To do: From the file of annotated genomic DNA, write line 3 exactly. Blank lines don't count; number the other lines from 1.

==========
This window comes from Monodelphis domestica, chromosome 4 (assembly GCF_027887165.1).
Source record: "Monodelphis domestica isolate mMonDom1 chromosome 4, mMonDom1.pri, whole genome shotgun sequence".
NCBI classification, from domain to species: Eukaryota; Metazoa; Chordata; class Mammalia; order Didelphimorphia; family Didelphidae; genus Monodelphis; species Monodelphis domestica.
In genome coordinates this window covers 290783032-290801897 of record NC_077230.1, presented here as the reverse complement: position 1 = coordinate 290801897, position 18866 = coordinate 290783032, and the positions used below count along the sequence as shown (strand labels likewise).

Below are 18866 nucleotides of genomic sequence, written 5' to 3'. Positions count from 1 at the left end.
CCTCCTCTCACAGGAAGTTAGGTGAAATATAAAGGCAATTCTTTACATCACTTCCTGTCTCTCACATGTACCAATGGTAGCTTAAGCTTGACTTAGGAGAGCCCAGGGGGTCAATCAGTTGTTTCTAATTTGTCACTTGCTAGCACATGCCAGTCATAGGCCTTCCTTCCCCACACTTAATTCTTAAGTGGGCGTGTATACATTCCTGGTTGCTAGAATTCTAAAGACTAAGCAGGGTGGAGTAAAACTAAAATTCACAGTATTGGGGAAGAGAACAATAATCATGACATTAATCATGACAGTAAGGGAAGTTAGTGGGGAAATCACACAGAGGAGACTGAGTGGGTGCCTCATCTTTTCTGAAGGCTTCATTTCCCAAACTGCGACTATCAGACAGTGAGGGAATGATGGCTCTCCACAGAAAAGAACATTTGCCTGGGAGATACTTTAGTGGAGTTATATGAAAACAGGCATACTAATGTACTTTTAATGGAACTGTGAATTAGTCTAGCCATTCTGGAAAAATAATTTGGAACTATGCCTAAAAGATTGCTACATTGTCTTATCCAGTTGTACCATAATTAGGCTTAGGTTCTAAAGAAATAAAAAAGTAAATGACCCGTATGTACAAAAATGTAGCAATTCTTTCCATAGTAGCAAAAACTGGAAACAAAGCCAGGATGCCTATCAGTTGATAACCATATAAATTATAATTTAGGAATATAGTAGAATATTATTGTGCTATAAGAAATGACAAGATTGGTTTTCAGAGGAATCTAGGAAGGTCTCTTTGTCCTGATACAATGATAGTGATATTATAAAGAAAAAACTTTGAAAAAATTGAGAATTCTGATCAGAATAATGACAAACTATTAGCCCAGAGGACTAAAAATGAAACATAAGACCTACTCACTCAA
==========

NCBI classification, from domain to species: Eukaryota; Metazoa; Chordata; class Mammalia; order Didelphimorphia; family Didelphidae; genus Monodelphis; species Monodelphis domestica.